What happens if we go down the Greek route
•Ireland's bondholders agree to a voluntary 50pc haircut, like Greece's did.
•Our national debt, excluding the money we've gotten from the bailout, is halved from €150bn to €70bn and annual repayments and interest bills are halved too.
• The annual budget deficit is reduced because of lower interest payments and lower repayments, so austerity is alleviated.
• The European Central Bank (ECB) agrees to keep on funding Ireland's banks to the tune of about €120bn.
•Ireland returns to the bond markets in 2013. The markets charge a lower interest rate, because Ireland's debt has been halved, so the chances of defaulting again are seen as slim.
•Ireland's bondholders refuse to take a voluntary haircut because they believe Ireland (unlike Greece) is in a position to service its debts.
•The Irish Government takes unilateral action to force involuntary losses on bondholders.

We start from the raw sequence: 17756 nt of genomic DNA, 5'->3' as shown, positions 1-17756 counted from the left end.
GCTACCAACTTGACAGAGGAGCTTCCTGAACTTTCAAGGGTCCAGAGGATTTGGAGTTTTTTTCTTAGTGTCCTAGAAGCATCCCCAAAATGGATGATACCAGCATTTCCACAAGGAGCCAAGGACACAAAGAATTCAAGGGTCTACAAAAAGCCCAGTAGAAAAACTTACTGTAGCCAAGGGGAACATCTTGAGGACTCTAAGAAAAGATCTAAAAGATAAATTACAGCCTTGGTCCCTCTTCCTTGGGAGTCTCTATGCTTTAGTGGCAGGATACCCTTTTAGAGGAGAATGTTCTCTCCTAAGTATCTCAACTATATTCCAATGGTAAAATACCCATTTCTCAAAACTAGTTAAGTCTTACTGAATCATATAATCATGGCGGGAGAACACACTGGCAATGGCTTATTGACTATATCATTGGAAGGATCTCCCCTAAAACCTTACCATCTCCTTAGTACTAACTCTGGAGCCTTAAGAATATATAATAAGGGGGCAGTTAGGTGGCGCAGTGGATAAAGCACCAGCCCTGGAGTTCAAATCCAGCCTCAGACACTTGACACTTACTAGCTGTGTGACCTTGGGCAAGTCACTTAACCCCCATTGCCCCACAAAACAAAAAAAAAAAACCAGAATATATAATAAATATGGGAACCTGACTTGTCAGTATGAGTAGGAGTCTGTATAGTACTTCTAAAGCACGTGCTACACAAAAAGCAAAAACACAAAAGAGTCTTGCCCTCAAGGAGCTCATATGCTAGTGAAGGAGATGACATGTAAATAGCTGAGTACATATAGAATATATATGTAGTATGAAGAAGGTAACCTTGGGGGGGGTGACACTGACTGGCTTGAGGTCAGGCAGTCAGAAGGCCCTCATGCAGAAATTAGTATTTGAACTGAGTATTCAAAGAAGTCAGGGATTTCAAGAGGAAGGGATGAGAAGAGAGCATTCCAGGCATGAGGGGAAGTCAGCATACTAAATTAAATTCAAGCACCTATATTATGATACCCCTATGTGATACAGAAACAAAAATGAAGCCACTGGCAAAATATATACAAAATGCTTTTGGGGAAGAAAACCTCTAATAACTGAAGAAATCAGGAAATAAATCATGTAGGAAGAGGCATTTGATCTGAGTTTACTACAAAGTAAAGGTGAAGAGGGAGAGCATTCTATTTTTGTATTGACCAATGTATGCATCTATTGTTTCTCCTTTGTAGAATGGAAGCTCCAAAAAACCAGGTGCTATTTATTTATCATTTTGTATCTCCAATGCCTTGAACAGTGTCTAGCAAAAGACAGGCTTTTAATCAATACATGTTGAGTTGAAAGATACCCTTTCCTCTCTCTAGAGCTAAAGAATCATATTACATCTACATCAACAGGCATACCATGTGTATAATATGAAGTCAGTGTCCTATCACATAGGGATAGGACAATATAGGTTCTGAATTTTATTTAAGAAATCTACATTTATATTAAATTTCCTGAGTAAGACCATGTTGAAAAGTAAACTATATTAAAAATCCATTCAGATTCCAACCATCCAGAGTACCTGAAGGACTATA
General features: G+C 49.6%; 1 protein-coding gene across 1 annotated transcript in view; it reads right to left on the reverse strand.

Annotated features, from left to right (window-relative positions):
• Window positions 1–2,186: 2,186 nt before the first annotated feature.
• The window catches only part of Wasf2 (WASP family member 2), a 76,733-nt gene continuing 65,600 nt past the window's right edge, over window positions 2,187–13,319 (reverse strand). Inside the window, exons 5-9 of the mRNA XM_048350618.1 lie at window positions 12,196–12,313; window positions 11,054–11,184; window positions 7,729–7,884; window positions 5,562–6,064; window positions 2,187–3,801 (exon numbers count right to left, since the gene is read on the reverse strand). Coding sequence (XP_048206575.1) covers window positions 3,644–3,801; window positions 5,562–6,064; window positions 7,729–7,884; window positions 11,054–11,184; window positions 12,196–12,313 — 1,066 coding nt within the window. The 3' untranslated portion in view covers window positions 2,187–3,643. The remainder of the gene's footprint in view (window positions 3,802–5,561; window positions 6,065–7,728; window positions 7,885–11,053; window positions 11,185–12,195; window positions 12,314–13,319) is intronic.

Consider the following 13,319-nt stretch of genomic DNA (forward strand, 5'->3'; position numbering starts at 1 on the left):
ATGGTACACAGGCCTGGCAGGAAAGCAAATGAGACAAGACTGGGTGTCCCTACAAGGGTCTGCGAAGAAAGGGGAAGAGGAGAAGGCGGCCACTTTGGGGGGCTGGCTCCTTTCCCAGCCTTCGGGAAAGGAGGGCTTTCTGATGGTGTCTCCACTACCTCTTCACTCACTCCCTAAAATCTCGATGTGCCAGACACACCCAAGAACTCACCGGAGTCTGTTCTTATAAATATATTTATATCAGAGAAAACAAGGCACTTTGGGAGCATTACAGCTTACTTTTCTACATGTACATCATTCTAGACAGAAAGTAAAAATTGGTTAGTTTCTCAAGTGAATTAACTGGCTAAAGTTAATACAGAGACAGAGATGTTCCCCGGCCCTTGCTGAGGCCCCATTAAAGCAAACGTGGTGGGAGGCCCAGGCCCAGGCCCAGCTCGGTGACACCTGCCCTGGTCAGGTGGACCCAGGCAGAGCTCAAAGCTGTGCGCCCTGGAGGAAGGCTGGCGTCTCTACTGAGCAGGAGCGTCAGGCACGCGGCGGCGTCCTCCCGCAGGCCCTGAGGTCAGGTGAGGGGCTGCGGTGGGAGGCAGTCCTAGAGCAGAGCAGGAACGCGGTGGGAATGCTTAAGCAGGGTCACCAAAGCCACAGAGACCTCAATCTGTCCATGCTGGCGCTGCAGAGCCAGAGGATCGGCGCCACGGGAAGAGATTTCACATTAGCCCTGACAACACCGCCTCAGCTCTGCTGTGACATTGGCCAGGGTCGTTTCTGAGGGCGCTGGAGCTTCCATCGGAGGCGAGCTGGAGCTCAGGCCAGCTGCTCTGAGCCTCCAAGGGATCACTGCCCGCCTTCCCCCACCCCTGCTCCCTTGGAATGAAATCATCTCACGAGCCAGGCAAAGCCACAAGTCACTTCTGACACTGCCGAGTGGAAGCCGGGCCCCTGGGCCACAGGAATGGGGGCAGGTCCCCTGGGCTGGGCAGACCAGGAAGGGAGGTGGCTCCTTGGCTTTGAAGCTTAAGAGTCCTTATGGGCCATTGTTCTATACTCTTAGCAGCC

• The ECB responds by forcing Ireland out of the euro and pulling €120bn of cheap funding from the Irish banks.
•The ECB stops funding the banks, depositors lose some of their money. Multinational companies reject Ireland since it's no longer in the eurozone.
• Ireland is locked out of the bond markets for decades, because bondholders are scared Ireland will refuse to repay them again.
• Ireland remains under an EU/IMF programme for decades because it can't get funding from anywhere else.
•Austerity is unlikely to be harsher, since the debt bill will have gone down, but the EU/IMF have control for longer. They could also impose new conditions like changing the corporate tax rates.
•Borrowing costs are permanently higher when Ireland does return to the bond markets, because investors are pricing in the risk of another default.